since you, the cook, know where the salt is, (mostly in soups and stews), don’t serve as much of these when there is heart and kidney illness or high blood pressure. Don’t put salt in cereal, cooking vegetables, or other dishes. Just leave it out! Use herbs instead. Tip: encapsulated herbs stay fresher and are more potent. Fenugreek and thyme are the most beneficial of the common cooking herbs. Just open a capsule and season.


Tremor is a symptom, not a natural part of aging. The nerves controlling the hands and arms are poisoned. The nerves originate in the brain where the poison has accumulated. What is the poison? Did it happen long ago? No! It could have happened as long as two weeks ago but not longer!

Tremor is the result of ongoing poisoning! It is important to find the poison as soon as you can since the rest of the body will soon be affected, too. search your memory for the new things that happened in the last two weeks. It is a herculean task but only gets harder each day, so keep notes as you ask: Is there new carpeting? Is there a new furnace? Is there a different water supply? Is there a new hair dresser? Did somebody bring a vase of fresh flowers? Is there a new laundry person? Was the place sprayed for insects? Is there a new medicine (drug) or supple­ment? Was remodeling done? Is there a new food?

The list is endless and the situation looks hopeless because so many new things can happen in two weeks.

Rather than asking individual questions like these, let’s ask only five general questions and have the assurance that one of them will catch the culprit.

1. Is it in the air? This will catch insecticide, flowers, carpets all together.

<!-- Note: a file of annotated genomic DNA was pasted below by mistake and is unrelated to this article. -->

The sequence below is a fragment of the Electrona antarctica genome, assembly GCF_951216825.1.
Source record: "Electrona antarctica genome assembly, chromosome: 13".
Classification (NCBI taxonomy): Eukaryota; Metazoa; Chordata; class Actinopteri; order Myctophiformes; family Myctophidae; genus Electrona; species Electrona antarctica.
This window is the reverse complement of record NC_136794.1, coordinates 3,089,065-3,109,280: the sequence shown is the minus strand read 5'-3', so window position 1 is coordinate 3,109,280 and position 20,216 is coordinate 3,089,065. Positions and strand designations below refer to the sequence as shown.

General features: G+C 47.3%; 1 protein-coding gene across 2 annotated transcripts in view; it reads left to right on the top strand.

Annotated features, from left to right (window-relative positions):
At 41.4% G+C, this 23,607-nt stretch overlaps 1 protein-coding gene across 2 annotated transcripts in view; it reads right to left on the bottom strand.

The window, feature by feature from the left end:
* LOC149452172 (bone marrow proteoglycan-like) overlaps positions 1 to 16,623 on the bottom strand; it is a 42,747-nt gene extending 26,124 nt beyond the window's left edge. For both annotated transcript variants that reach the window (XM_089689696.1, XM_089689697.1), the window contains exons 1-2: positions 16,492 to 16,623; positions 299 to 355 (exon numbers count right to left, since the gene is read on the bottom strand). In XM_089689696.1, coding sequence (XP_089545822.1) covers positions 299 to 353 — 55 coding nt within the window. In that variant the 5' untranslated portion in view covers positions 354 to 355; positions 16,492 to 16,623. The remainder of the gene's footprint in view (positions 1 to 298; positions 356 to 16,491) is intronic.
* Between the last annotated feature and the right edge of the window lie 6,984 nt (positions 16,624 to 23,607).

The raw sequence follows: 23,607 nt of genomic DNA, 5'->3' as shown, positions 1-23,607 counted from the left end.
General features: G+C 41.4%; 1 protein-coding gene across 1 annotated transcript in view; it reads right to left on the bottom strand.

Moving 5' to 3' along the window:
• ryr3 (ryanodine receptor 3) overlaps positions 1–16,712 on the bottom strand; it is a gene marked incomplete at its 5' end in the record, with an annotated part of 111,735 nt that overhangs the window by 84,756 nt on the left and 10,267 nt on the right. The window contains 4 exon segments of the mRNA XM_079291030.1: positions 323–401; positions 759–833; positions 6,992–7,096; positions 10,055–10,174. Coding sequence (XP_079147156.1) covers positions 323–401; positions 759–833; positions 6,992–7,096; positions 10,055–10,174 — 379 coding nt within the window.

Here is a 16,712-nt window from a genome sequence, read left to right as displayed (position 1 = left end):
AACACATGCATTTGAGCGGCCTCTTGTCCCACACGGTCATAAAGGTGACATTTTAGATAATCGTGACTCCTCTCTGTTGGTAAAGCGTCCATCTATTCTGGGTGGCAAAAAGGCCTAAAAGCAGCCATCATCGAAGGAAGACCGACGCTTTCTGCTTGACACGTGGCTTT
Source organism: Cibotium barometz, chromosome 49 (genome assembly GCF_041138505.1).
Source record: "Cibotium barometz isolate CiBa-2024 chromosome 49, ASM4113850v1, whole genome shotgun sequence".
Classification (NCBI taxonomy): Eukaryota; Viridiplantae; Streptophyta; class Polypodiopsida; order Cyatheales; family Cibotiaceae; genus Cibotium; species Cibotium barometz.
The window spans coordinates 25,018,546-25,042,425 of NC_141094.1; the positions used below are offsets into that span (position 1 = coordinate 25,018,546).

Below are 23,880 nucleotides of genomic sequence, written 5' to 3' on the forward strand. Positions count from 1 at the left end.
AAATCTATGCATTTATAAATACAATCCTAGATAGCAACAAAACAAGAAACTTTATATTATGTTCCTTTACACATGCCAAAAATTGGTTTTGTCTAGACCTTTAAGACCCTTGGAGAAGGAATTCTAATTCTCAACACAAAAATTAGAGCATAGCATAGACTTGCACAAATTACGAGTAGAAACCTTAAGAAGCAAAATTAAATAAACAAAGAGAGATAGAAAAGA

2. Is it in the water?

3. Is it in the medicines or supplements?

4. Is it in the clothing?

5. Is it in the food or on the dishes?

To answer each question, test the item using your Syn­crometer searching technique. Make a test substance. Then search a saliva sample for it.

To test the air, take a dust sample off the kitchen counter or table (this gives you fresh dust). Pick up the dust with a few wipes by a small, two inch square of damp paper towel. Place in a resealable baggy.

To test the water, make samples by putting about a tsp. of hot, cold, or filtered water into a resealable baggy with a bit of paper towel in it. Try to get the first morning water before it has run.

To test the medicines and supplements put one of each in re­sealable baggies.

To test clothing (laundry) use a bit of it, (such as a sock) rolled up tightly.

Testing food is the biggest job. If there are leftovers in the refrigerator or freezer, this helps. You can combine all the lefto­vers in a single baggy. Frozen things don’t need to be thawed for testing. Still, the chance of missing a food culprit is quite high. Be sure to test everything eaten in a two week time period: un­usual things like popcorn, candy, crackers, cookies, health foods and special powders. A consolation is that you will find a num­ber of bad foods that are not necessarily the tremor causes but which cause other health problems.